Walk this way

The GREEN line shows a 30 meter crossing distance. The RED line 35 meter route is an unfortunate but frequent pedestrian choice.

It is the time again this year for the Skopelos human bowling tournament. Not to be confused with legitimate sporting events, this 3 month informal spectacle takes place from about 09:00 to after midnight 7 days a week and pits motorized vehicles against pedestrians

The challenge is for pedestrians to cross the 30+ meter unmarked intersection from where the coastal walkway ends opposite Proton market to the relative safety of the walkway in front of Gkikas Bakery.
A normal pace (1.4 m/s) should deliver a walker from one side to the other in about 25 seconds. Those guests of the island walking with small children or eating something or talking on the phone need extra time.

Contributing to the perilous situation, the “playing field” is located at the intersection of three busy traffic routes which have no obvious restrictions on speed or even which side of the road to drive. The area is also the confluence of the entrance and exits to the public parking, and the entrance and exit to ferryboat/shipping boarding/disembarking areas. In other words, vehicles are supposed to be there. And pedestrians as well.

A further interesting mix is local drivers vs “new to the area” tourist drivers. The locals know where they are going and perhaps have a sense of intersectional “nuances” whereas visitors generally do not. Local drivers (cars, motorbike, trucks etc) may take some risks when they perceive that visitors in front of them are driving at an “unacceptably” slow speed as they wonder where the hell they are going.

Though it is obvious that the municipality of Skopelos is dependent on tourism for its livelihood, there is no sensible infrastructure in place to handle the crowds that the tourism industry desires and indeed promotes. This dangerous intersection is indicative of the island’s and the region’s lack imagination and “head in the sand” approach to tourism planning.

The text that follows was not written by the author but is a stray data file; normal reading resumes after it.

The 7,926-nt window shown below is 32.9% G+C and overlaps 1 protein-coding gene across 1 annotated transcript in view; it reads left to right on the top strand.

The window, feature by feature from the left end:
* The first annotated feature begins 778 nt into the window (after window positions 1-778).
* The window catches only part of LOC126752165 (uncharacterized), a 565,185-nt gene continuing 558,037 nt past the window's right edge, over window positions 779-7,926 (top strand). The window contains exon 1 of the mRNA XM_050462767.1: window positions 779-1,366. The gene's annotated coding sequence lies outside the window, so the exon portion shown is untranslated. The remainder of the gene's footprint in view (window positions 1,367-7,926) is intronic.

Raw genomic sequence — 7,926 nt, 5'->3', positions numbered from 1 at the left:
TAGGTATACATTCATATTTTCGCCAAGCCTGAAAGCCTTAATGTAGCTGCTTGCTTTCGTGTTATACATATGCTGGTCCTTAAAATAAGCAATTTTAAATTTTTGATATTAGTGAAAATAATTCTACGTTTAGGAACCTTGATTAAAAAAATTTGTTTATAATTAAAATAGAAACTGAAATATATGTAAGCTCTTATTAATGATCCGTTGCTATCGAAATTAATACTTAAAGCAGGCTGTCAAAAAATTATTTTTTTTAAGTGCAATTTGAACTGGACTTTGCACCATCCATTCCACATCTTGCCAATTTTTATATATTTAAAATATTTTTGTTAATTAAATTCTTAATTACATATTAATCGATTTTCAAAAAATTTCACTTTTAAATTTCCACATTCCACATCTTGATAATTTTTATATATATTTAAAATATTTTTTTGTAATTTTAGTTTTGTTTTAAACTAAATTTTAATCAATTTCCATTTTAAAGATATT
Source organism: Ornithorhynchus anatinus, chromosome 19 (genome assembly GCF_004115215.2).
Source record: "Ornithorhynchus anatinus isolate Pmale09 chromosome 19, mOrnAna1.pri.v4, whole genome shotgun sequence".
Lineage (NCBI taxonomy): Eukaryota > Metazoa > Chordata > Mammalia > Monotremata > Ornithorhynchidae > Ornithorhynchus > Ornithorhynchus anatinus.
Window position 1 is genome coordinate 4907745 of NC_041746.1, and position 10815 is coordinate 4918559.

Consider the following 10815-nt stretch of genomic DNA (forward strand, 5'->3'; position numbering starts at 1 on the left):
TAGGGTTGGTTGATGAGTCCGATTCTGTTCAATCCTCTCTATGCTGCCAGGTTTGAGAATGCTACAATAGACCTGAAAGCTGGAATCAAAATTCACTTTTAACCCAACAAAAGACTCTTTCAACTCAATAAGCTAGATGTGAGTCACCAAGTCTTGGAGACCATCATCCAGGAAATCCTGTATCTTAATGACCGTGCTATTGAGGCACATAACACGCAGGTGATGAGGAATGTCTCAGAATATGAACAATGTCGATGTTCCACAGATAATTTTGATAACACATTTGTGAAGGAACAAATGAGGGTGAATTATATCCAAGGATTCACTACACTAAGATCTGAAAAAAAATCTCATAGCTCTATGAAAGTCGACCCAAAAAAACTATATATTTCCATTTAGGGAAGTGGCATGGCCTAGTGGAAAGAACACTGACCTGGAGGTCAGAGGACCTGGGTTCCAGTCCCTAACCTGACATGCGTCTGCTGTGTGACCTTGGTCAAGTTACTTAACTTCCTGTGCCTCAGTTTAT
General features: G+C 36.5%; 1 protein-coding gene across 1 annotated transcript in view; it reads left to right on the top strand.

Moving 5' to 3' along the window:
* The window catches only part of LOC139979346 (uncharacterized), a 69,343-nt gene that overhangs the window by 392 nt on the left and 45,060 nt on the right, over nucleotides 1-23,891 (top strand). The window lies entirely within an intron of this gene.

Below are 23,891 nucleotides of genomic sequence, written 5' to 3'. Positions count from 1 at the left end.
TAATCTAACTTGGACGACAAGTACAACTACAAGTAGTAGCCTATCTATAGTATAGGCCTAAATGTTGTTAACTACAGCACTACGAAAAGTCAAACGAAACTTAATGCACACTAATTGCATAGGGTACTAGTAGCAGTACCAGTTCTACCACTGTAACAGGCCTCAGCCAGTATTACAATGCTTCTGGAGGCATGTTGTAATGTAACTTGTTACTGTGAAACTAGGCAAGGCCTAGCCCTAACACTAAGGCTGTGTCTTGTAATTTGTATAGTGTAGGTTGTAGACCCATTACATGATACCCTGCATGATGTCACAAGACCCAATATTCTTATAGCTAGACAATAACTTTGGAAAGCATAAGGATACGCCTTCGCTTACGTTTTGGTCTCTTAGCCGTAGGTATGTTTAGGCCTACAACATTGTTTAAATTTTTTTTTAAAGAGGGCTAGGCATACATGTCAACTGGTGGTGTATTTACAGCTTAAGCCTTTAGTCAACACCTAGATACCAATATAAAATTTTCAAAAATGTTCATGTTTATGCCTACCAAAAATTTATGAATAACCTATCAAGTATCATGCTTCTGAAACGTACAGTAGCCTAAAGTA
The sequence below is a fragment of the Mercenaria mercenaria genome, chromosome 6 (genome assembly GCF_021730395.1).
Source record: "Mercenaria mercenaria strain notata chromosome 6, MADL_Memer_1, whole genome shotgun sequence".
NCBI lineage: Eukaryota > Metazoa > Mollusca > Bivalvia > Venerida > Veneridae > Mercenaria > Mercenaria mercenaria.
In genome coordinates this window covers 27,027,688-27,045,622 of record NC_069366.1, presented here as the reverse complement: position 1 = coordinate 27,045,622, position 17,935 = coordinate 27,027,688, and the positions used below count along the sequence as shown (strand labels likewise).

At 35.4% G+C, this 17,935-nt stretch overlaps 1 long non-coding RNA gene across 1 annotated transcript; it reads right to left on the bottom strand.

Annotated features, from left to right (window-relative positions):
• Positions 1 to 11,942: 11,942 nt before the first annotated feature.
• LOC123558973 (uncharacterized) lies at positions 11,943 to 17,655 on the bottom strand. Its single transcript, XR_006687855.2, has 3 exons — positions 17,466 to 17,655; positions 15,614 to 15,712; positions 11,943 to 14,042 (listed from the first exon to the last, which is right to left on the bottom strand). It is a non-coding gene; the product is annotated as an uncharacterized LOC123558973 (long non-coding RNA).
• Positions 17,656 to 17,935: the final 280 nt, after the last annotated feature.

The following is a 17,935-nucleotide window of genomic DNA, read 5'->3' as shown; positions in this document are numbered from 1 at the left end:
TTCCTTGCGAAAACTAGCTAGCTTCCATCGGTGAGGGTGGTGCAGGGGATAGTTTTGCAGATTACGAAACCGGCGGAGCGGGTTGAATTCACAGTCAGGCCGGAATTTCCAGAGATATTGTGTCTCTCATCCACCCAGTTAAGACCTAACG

So, please remember to look at least 6 ways before crossing the street. Or use the non-existent zones set aside for pedestrian safety.

The “playing field” at 08:30 the other day. Very little foot or vehicular traffic at this hour.


3 thoughts on “Walk this way

  1. I should point out there there is some pedestrian culpability at play. Visitors should understand that crossing a road at its narrowest point is a better option than choosing the longer route. However the longer route (and larger area) does provide room for vehicles to swerve around pedestrians which may increase chances of survival.

  2. Fun piece, Tom, and absolutely accurate. Add to the mix, please, the wall to wall traffic parked along the out of town approach to this area, which significantly narrows (literally)the options!

  3. Hi T.O.H. – I hope your summer is going well!
    For me it is painful to be driving anything through the militarized zone I described and that we all know. I’ve written before about the “engineering” that went into the creation of the boulevard you described. I simply will not participate and contribute to the problem anytime after 7pm. If for some reason I must be at the port in the evening during “the season” I have the luxury to park way outside of town and walk through backstreets to get there. Insane, sane, saner, sanest.

    I once asked a public employee who ought to know about a traffic island at the Agios Riganaki junction. He didn’t say it was a good or bad idea, he simply told me that there wasn’t enough room. This leads me to believe that there is some “traffic design standards awareness” at town hall (for all the good it does).

    This is an island for which tourism is a financial necessity.

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